I had the pleasure of spending an afternoon in San Francisco a few days ago, and it was lovely. As I had a pretty big gap between my business ending and my red eye (ugh) flight home, I whipped out the camera and shot the following. I’m very pleased with how they came out!
It’s a bit embarrassing to have to admit that it’s been so long since I posted anything, but this little guy made me smile – Nance seems to be fascinated with him. It’s not my picture it’s from National Geographic who I credit here. But every time she sees him, there’s that beautiful smile, so I figured I’d capture him here. Main thing to remember: the world is infinitely more beautiful than we think. Embrace it!
Wedding planning is a lot of work, it turns out, but can also be a lot of fun. Last week Nance and I visited Oleander Bakery in Cocoa and… TASTED CAKES. Yes, life doesn’t get any better than that. We sat down with little pots of frosting and slices cakes and went “nom, nom, nom”. Aah, heaven.
Who knew wedding planning could be so much fun?
On that note, everything still seems to be on track for the Big Day. We have our wedding rings already in our possession, we now have a cake ordered (thank you Oleander!), and a band booked. Yes indeed, now the only thing I have to make sure is that I don’t drive Nance crazy before the day. That may be the hardest part!
It’s been a frustrating week. Nance’s phone switch to Android looked like it had failed because she stopped receiving texts from other networks. We figured that it was either a bug in her phone or a bad port of the number. And then we discovered that in fact, it wasn’t ANY other-network phone that she was dropping texts from, it was ONLY iPhones. Huh.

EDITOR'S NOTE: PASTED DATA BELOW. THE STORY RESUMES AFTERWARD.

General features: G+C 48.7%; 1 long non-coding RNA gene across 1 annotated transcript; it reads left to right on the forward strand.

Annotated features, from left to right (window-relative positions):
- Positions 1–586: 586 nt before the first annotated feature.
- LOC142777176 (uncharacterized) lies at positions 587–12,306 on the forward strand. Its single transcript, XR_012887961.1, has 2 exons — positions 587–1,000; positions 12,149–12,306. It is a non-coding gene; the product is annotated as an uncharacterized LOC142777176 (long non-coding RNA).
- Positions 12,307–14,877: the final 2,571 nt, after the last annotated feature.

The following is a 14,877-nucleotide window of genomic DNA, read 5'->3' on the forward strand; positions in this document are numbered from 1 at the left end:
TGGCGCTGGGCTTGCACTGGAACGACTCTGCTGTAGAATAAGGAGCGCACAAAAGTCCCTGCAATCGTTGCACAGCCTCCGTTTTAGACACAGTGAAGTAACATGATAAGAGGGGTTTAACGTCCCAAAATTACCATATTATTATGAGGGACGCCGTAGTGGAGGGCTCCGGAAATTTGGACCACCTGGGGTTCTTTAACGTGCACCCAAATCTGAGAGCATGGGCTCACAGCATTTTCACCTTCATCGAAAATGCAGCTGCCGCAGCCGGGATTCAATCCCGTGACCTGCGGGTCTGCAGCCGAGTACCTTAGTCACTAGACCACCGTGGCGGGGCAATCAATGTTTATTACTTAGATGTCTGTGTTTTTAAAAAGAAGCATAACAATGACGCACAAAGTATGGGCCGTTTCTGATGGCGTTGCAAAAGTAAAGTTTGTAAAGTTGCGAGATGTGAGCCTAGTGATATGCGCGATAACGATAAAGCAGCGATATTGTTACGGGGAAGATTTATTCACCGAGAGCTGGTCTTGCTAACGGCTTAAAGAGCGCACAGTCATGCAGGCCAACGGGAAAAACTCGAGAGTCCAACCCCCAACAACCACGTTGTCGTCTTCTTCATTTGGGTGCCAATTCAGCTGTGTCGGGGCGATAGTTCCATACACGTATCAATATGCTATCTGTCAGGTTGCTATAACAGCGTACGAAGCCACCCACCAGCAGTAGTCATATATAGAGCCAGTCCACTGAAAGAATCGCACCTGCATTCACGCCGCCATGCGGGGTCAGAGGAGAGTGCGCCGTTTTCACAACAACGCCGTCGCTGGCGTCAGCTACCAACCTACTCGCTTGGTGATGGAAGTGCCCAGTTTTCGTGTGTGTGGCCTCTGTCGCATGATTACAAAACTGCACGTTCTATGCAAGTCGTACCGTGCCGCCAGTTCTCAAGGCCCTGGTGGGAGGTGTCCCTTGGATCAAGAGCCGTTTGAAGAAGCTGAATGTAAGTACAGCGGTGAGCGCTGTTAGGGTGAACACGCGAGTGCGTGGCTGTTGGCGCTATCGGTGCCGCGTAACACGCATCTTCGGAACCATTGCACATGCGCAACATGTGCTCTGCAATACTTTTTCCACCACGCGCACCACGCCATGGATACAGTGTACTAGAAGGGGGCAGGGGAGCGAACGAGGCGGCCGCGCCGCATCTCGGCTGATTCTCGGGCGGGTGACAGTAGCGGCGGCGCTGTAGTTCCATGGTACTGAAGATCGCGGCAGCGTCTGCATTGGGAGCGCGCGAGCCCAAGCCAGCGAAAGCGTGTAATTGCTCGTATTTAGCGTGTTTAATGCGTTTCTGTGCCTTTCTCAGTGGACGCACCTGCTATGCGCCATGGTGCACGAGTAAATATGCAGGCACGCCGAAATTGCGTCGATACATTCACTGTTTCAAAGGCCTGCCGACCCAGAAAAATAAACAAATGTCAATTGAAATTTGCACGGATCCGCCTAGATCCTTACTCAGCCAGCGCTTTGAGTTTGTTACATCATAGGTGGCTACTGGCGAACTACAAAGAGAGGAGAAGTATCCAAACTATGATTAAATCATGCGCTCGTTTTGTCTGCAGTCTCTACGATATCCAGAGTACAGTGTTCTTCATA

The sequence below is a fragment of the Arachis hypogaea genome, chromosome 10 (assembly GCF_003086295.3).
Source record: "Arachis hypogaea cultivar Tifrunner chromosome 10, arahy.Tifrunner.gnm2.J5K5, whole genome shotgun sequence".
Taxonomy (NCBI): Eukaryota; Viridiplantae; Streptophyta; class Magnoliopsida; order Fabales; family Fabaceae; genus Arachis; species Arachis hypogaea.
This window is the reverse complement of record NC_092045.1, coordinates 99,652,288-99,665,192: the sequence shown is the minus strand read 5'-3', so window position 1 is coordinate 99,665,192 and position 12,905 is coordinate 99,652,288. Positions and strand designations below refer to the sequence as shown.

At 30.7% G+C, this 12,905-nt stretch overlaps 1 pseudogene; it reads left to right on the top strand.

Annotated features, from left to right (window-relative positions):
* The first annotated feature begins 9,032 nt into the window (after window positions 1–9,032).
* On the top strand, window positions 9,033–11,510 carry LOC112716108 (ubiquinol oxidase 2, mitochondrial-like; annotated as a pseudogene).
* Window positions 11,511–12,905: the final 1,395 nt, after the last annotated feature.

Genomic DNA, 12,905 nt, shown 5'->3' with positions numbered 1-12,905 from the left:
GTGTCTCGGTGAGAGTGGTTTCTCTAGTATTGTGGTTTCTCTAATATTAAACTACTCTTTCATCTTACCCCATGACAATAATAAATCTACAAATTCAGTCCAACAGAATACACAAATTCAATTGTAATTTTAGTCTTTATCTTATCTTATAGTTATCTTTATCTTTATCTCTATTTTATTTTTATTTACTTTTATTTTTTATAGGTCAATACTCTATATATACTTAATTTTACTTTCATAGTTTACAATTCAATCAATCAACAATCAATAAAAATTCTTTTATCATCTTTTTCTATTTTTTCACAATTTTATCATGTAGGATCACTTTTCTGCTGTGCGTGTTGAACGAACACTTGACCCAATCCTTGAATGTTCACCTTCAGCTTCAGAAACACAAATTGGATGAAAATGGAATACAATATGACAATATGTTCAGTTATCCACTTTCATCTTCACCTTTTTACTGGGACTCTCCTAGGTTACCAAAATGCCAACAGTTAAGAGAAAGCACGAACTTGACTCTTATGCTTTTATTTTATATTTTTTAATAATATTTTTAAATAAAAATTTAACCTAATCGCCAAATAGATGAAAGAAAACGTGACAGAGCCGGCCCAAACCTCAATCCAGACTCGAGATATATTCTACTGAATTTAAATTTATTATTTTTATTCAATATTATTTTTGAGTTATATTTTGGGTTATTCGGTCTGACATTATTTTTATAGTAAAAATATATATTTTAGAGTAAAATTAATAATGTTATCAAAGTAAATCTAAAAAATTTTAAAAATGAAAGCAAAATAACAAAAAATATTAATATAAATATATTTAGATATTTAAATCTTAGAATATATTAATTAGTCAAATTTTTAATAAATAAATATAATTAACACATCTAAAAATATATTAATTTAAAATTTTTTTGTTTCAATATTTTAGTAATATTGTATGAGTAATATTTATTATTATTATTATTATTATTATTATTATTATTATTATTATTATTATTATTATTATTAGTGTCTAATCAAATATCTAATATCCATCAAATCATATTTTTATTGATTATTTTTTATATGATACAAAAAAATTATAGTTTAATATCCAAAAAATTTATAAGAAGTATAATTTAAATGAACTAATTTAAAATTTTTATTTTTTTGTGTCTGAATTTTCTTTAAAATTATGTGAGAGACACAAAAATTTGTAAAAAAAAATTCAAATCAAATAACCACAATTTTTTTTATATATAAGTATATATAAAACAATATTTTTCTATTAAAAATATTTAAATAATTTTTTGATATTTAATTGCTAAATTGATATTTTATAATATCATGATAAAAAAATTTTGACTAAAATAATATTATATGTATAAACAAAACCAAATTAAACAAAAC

Turns out Apple did something unbelievably evil. When you have an iPhone, your phone will now use iMessage instead of a real SMS to talk to other people if it thinks it can, even if you enter a number. The problem is when you get rid of your iPhone, you don’t *necessarily* get rid of the link from your phone number to iMessage. Net result: everyone who has an iPhone thinks they are texting you, but in fact the messages silently fail.
Once we figured this out, we called support; yes, they said, they could delete the number. 2 hours. No worries. Nope, 2 hours later, it was still broken. Called again. Did we say 2 hours, we meant 24. Nope. 36 hours later, the answer was give it more time.
Net result: this is Apple’s bad decision. By “breaking” SMS and moving it to their own protocol, the company added a tricky and largely undocumented step in getting moved to a new phone. Talk about lock in. What’s worse, it’s easy to blame the new carrier or phone, when in fact it is working perfectly. Crossing my fingers we’ll actually get this fixed one of these days.
There’s an old expression that the best camera is the one you have with you, and honestly, that feels a bit lame. After all, I carry around a slightly battered Nexus 4 most of the time – a phone that has been panned for its lack of a decent camera.
Well. I’m full of it. One sunrise, taken with my cellphone.
Life is all about grabbing moments like this. I sometimes think that our pocket cameras rob us of the moment though. I don’t need to see the sunrise on my little glass screen when I can sit and watch it, almost FEEL the photons whamming in to in real time. I clicked my one shot, and then just absorbed the morning. Aah, morning.
I’ve seen too many sunrises of late. No matter how hard I work, things always seem to be just a tiny bit out of my grasp. More focus is required; I’m working on it!
Nights here in Florida can be absolutely spectacular. Last night, Nance and I decided, after a pretty hectic and stressful day, that sneaking off to the beach and watching the moon rise would be a good way to spend (rather than pass) time, and we were rewarded with this picture. 30′ on f3.5 if I recall, prior to the moon coming up.
Seeing the moon rise is always quite magical. It was late by my clock (I suspect it more likely my clock was wrong 🙂 but you never know), and the sky slowly lit up in the most unbelievable colors. We walked back home happy, cobwebs blown from our minds, and the dust of the day scattered to the winds. Beautiful.